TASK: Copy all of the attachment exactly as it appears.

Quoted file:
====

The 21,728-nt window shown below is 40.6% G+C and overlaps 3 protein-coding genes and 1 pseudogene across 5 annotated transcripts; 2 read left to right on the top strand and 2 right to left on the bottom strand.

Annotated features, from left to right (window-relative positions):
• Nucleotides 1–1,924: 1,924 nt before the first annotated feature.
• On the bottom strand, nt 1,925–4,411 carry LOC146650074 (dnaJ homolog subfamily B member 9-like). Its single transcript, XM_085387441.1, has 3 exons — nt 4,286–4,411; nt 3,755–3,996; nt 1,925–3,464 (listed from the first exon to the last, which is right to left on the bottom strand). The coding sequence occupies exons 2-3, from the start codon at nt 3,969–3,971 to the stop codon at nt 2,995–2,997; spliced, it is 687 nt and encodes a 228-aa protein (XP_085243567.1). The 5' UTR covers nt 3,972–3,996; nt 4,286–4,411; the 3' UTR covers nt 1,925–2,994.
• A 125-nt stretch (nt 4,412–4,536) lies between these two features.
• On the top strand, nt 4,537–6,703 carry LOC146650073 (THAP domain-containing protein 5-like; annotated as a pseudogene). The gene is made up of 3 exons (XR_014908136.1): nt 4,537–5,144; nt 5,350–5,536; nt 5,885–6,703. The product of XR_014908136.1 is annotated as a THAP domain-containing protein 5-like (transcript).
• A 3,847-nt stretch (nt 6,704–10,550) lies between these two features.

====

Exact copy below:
The 21,728-nt window shown below is 40.6% G+C and overlaps 3 protein-coding genes and 1 pseudogene across 5 annotated transcripts; 2 read left to right on the top strand and 2 right to left on the bottom strand.

Annotated features, from left to right (window-relative positions):
• Nucleotides 1–1,924: 1,924 nt before the first annotated feature.
• On the bottom strand, nt 1,925–4,411 carry LOC146650074 (dnaJ homolog subfamily B member 9-like). Its single transcript, XM_085387441.1, has 3 exons — nt 4,286–4,411; nt 3,755–3,996; nt 1,925–3,464 (listed from the first exon to the last, which is right to left on the bottom strand). The coding sequence occupies exons 2-3, from the start codon at nt 3,969–3,971 to the stop codon at nt 2,995–2,997; spliced, it is 687 nt and encodes a 228-aa protein (XP_085243567.1). The 5' UTR covers nt 3,972–3,996; nt 4,286–4,411; the 3' UTR covers nt 1,925–2,994.
• A 125-nt stretch (nt 4,412–4,536) lies between these two features.
• On the top strand, nt 4,537–6,703 carry LOC146650073 (THAP domain-containing protein 5-like; annotated as a pseudogene). The gene is made up of 3 exons (XR_014908136.1): nt 4,537–5,144; nt 5,350–5,536; nt 5,885–6,703. The product of XR_014908136.1 is annotated as a THAP domain-containing protein 5-like (transcript).
• A 3,847-nt stretch (nt 6,704–10,550) lies between these two features.